A playful, brainy robot holding a pencil and printing paper

I consider myself a futurist — one known to pontificate about technology’s rapid evolution and how it might potentially impact my life one day. I also have some patient friends and co-workers. They’ve all had to bear my obnoxious ramblings at one time or another.

I only mention this because it has made me a technological optimist. For instance, I believe I will one day own a self-driving, carbon-neutral car. I believe I will see humankind walk on Mars. I believe vegan cheese will eventually taste good.

All of these things are likely going to happen sooner than any of us are imagining.

I’m not without my doubts, though. Say, for instance, when a company hounds me relentlessly with ads claiming their patented artificial intelligence (AI) can write compelling blogs for me. As a B2B marketer who understands how important the emotional element is in messaging and branding, I tried my best to ignore their claims. Still, the ads persisted — day in and day out.

Finally, I acquiesced. After all, what kind of futurist would I be if I didn’t at least try it? The company (which shall remain nameless) even offered a free trial.

So I took them up on their offer and we tried it out. Here’s what we found.

Can AI write a good blog?

Let’s start on a positive note. Producing the blog was indeed as effortless as advertised. All we had to do was plug in a topic and choose a tone of voice. And within less than a minute, a blog materialized seemingly out of thin air.

Our topic? “Is AI-Generated B2B Content Any Good?” We went with a “professional” tone. Next, we read what it regurgitated. (Spoiler alert: it sucked.)

It didn’t suck in the way we had anticipated, though. It lacked those goofy “robot-isms” you might see on social media where an AI bot allegedly writes movie scripts or song lyrics. It was surprisingly readable and not too grammatically messy.

But it was also slapped-together fluff: redundant, unoriginal and entirely useless paragraphs, nearing the point of plagiarism. Keywords were repeated ad nauseum. (For instance, “AI generated B2B content” was stuffed into our eight-paragraph blog 10 different times.) It also conveniently included around 500 words in total, which is what a lot of SEO “experts” still believe is needed to somehow unlock top-of-page search engine rankings.

In that way, I found the tool I used was even more insidious than I initially had imagined. If you expect to receive something bullet-ridden with grammatical errors and misspellings but end up with something semi-coherent, suddenly semi-coherence reads like Hemmingway. This will likely trick a lot of marketers into thinking “this is good enough”. But simply put, it isn’t.

SEO- and AI-Generated Content (Another spoiler alert: It doesn’t work)

Google has been cracking down on this activity for a long time. Most recently (August 2022), they rolled out an algorithm called “Helpful Content” that is entirely geared at clearing this kind of junk from its index. According to Google, it’s part of an effort “to ensure people see more original, helpful content written by people, for people, in search results”. (Notice the “by people” bit? That wording is intentional.)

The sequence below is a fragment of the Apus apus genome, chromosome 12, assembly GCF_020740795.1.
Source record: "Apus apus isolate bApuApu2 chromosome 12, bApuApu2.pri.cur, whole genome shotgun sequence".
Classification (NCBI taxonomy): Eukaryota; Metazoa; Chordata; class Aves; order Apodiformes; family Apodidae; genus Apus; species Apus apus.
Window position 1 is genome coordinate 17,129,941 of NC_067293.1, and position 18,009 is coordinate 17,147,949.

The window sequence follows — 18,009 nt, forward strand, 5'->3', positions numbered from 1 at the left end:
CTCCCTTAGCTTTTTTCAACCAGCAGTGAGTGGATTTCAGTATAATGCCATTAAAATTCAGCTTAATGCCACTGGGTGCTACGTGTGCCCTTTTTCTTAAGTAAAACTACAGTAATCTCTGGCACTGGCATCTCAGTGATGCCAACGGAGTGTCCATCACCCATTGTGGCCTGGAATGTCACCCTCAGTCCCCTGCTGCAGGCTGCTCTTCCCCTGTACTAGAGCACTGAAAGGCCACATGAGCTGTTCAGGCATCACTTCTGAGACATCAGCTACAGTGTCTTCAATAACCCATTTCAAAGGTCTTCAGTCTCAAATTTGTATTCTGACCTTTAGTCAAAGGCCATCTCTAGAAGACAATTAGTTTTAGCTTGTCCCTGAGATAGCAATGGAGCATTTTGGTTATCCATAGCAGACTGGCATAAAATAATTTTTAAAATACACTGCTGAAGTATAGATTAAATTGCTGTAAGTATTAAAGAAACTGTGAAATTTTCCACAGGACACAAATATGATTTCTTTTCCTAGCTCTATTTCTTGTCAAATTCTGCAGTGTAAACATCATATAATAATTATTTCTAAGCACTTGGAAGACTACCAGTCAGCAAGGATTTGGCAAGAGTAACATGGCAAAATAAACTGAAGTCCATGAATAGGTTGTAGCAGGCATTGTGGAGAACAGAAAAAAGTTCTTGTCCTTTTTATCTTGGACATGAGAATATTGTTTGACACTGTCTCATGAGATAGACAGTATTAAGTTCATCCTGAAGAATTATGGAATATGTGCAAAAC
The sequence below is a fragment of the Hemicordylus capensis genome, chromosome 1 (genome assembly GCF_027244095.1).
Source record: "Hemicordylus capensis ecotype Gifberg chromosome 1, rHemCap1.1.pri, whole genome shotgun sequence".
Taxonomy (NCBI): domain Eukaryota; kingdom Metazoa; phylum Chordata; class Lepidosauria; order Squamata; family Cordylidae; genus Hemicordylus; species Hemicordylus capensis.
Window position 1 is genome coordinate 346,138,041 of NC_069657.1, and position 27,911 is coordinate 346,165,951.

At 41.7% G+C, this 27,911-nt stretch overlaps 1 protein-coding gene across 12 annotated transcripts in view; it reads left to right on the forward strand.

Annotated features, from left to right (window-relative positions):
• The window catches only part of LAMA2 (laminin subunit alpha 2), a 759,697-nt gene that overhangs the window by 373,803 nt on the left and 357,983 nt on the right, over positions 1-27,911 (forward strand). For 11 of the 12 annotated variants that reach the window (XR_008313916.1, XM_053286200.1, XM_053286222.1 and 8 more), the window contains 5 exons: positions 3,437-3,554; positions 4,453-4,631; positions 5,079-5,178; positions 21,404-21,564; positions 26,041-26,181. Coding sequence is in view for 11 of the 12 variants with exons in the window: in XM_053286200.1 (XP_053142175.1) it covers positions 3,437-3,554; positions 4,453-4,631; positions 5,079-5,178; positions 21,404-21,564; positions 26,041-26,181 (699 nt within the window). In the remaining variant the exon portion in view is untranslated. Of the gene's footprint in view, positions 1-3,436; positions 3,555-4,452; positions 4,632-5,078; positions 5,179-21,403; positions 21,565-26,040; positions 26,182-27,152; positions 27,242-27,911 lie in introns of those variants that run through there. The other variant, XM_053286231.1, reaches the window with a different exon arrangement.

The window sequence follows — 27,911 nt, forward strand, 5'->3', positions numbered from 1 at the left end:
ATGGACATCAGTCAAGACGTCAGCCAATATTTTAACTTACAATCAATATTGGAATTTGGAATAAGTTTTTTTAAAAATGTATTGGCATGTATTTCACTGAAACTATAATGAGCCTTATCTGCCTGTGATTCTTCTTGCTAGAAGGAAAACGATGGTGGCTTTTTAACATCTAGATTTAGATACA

This is Google’s algorithm battling another algorithm. It’s literally a robot war. (How’s that for futuristic fantasy?)

An authentic content strategy matters

Before you’re tempted to go down this road, try to remember the big picture. Even if you can trick search engines into ranking this dribble, do you think it’s going to influence your customers? If you operate in a high-consideration purchase environment, you have to ensure that everything you serve your audience is going to influence that consideration in a positive manner. Content within the digital landscape is your opportunity to make authentic connections with your audience and even potential customers. If a user receives content like the kind these AI bots are serving up, it’s going to reflect laziness about your brand at best, distrust at worst.

Contrast this with Nutella’s latest campaign that leaned into AI in an amazing way. With the assistance of an algorithm, the Ferrero-owned brand produced seven million unique product label designs that populated store shelves. The campaign was a huge success and all seven million jars sold. What makes this case different from our blog experiment is that it wasn’t trying to trick anyone. It merely leveraged technology to extend their production capabilities. There’s neither a physical nor profitable way in which a human could manually design that many labels for spreads that cost only $4 a jar. I would argue this campaign is not replacing human creativity as much as it is accenting it.

That’s not to say we’ll never get there with AI mimicking creativity or emotion convincingly. Again, as a futurist and technological optimist, I definitely think it’s possible an AI bot could assist in the heavy lifting of blog-writing one day. Most of us already lean into robotic assistance one way or another. Every time you run a spell-checker for instance, you’re employing the assistance of an algorithm. But an AI bot driving the creative process? I wager we’re at least 10–15 years away from seeing anything productive coming out of that kind of technology. 

We ran a few additional experiments on other subjects just for the fun of it. Our favorites were “Dog Care Tips” with a “witty” tone and “Why Do They Keep Rebooting Old Movies” with an “angry” tone. You can see all of them, including the first experiment below, raw and uncut.

Blog Title: Is AI Generated B2B Content Any Good? written by an AIBlog Title: How to Care for Your Dog: A Beginner's Guide written by AIBlog Title: Why Do They Keep Rebooting Old Movies? written by AI